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Avaya and Google: WebRTC is Ready

March 25, 2015

When Avaya announced its latest call center product, the message was clear: WebRTC is ready for prime time. It also underscored the longstanding theory that the customer service market would be the most likely candidate for early success. Interestingly, the theory was always based on the idea that every customer has multiple web-enabled endpoints that could leverage WebRTC to contact agents, but Avaya has actually made the agent the WebRTC user.

Avaya Agent for Chrome is a low-cost, no-fuss contact center solution launched in association with Google, leveraging the latter’s cloud platform, pushes the limits of ease deploying remote or home-based agents. It effectively creates an army of Chrome-based agents that leverage cloud-based applications to perform their functions. It is also a low-risk deployment, as hardware costs are low and corporate data is not stored on the devices.

“The cost of setting up and onboarding a new agent is small; the amount it takes for them to be productive is also greatly reduced; and risk is limited while productivity is increased,” explains Joe Manuele, SVP and GM, Global Cloud Services, Avaya.

Avaya has long supported the larger contact center market with Aura Contact Center, but it now is clearly looking toward the lower end of the

market – specifically, the nearly 60 million Google Apps users that have already shown a desire to move to cloud-based business apps. The solution, which was developed through direct collaboration with Google’s Chrome team, comprises a native Chrome contact center application that terminates calls within the browser, limiting the need for additional hardware or software to a Bluetooth or USB headset.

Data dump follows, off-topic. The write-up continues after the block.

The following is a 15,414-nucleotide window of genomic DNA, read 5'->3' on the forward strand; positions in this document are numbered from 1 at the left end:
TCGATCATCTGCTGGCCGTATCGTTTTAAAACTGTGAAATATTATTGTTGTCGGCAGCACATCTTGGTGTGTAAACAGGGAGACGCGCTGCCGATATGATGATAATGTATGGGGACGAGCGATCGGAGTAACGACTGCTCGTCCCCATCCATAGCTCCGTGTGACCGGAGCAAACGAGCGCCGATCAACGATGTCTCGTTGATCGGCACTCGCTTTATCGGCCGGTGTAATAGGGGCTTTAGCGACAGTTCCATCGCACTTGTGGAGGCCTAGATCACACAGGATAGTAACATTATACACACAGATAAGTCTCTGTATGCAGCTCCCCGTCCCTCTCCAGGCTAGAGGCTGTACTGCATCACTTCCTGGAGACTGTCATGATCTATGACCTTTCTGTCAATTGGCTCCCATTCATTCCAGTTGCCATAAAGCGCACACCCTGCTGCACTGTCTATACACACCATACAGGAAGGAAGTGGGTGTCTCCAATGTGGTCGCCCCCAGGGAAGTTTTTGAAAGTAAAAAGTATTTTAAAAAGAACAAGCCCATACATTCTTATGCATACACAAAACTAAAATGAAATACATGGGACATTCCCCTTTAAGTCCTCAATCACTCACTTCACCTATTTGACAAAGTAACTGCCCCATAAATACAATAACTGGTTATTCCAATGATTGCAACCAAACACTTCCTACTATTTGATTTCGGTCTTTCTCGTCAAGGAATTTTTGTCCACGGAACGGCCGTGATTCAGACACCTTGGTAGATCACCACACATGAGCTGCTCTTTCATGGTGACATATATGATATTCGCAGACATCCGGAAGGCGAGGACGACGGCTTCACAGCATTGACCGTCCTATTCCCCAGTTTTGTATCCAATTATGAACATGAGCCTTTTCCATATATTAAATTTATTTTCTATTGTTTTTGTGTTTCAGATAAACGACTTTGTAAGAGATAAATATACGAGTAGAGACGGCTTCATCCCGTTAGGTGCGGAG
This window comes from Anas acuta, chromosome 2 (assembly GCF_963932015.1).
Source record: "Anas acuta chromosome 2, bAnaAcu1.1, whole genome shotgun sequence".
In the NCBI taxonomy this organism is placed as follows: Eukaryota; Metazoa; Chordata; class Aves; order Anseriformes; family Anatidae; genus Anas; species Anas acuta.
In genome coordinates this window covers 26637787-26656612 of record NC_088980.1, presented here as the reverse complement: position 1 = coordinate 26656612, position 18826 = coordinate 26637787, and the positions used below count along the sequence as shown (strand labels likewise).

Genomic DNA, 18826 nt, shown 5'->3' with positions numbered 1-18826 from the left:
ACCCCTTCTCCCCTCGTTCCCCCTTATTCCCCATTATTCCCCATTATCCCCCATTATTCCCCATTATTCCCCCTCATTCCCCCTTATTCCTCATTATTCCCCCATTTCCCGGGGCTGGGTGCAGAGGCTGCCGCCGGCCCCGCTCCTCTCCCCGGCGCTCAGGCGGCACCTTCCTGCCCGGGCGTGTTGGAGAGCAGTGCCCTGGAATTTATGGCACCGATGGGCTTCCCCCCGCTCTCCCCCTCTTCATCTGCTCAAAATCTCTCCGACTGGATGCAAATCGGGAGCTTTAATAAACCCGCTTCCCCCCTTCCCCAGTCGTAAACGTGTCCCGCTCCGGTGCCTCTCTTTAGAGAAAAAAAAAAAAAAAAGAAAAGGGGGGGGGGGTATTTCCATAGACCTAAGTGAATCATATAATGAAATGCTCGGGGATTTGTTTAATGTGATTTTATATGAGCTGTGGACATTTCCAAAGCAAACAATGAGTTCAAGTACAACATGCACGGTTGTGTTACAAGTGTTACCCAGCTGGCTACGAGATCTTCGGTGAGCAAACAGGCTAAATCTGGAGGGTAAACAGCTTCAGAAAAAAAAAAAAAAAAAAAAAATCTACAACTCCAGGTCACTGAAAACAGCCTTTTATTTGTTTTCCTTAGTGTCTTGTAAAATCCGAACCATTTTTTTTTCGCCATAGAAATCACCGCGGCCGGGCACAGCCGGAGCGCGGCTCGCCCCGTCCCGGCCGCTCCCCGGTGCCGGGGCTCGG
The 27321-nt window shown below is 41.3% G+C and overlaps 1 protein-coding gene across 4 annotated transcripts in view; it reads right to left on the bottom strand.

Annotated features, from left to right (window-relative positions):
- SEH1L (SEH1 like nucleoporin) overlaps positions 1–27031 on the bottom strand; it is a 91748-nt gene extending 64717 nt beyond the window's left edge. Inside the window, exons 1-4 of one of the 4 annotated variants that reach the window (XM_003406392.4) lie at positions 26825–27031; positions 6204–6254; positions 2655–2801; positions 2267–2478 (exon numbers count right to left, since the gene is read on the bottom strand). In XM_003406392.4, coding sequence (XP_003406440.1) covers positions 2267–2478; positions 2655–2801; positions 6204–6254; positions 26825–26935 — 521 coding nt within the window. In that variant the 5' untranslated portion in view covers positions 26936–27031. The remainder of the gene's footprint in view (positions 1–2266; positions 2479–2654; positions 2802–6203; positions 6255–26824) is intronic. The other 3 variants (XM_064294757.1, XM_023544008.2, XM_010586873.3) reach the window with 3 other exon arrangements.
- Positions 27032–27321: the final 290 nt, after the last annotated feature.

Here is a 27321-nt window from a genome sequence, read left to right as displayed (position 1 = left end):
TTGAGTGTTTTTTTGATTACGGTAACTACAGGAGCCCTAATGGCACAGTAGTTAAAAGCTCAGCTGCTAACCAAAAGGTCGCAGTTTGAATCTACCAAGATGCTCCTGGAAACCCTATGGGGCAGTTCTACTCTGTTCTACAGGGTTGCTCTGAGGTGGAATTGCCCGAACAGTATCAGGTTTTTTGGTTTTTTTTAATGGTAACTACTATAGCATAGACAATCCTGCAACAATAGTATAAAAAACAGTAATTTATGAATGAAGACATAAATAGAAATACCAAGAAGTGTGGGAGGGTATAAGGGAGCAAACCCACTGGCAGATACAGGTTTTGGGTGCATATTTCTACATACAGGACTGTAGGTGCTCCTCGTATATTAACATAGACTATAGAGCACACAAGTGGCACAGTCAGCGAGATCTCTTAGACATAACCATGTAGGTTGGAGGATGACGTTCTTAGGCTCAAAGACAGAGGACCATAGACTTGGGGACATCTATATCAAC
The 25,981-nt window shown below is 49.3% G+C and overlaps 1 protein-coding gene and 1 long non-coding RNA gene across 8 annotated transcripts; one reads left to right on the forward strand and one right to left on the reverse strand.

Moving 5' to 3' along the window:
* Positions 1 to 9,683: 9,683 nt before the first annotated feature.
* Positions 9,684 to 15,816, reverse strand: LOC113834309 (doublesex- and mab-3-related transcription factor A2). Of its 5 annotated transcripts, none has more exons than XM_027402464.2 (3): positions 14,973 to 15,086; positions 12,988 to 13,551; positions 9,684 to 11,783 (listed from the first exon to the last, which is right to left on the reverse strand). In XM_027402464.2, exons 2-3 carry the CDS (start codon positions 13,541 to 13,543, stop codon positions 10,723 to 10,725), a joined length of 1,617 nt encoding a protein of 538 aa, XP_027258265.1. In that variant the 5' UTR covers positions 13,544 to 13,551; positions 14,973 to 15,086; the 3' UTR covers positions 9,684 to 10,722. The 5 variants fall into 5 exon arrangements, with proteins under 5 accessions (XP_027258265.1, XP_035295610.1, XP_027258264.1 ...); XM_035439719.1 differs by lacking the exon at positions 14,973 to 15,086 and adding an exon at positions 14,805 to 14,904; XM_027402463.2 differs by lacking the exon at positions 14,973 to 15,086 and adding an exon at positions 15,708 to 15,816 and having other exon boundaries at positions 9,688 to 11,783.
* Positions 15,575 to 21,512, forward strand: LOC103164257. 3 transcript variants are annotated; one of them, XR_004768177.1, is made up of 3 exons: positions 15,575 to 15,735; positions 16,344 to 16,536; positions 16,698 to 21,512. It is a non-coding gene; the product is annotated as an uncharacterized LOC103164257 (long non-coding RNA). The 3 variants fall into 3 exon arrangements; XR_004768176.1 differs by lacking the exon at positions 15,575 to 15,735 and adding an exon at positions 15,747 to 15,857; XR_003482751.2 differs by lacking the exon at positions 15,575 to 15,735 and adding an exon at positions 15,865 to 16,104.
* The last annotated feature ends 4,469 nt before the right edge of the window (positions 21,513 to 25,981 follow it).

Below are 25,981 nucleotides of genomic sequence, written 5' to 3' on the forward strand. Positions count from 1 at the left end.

$249 Samsung Chromebook 2 provides a low barrier to entry

“Their appetite for moving their contact center technology to the cloud is very synergistic to what we’re doing,” notes Manuele.

In addition to enabling progressive SMBs to migrate further to the cloud, Avaya Agent for Chrome adds a cloud-based offer for its 10,000 existing channel partners, which have, to date, been locked into a much more rigidly designed Aura offer, a much tougher sell to this market. Instead, the Google-like look and feel of Avaya Agent for Chrome will be both an attractive, cost effective offer for businesses, while giving resellers a profitable recurring revenue stream.

For the agent, it provides a hassle-free work environment. With little hardware or software that can fail to worry about, they are able to focus on their full efforts on serving customers. The compute power behind the applications lies in the cloud, as does all the storage for customer records, so all that is required is a simple login to access the agent console – no different than logging into Google Apps.

While the cloud has become a haven for many businesses, thanks to its cost benefits and process enhancements, the typically high turnover in the contact center market makes it an ideal alternative to traditional on-premises or even other cloud-based solutions. With a near-zero overhead and risk model, neither turnover nor seasonal expansion become an issue. In fact, the enterprising VAR may well find an opportunity to add revenue by leasing Chromebooks, especially for seasonal scalability.

While Avaya has traditionally been seen as an enterprise player, Avaya Agent for Chrome provides a real opportunity to penetrate the SMB market with not only a cost-effective alternative, but one that leverages the latest in communications technology.  With a WebRTC-based agent, connecting a WebRTC-based customer becomes a hassle-free experience (no gateway required), that may also drive the integration of WebRTC into websites to increase engagement opportunities.

“It’s time,” adds Manuele. “WebRTC is ready.”

Incidentally, the latest and greatest market-ready WebRTC opportunities – as well as the opportunities that lie ahead – will be the topic of heavy discussion in Miami, May 12-14, at WebRTC Conference & Expo.  I hope to see you there.

Image in article via Shutterstock




Edited by Dominick Sorrentino

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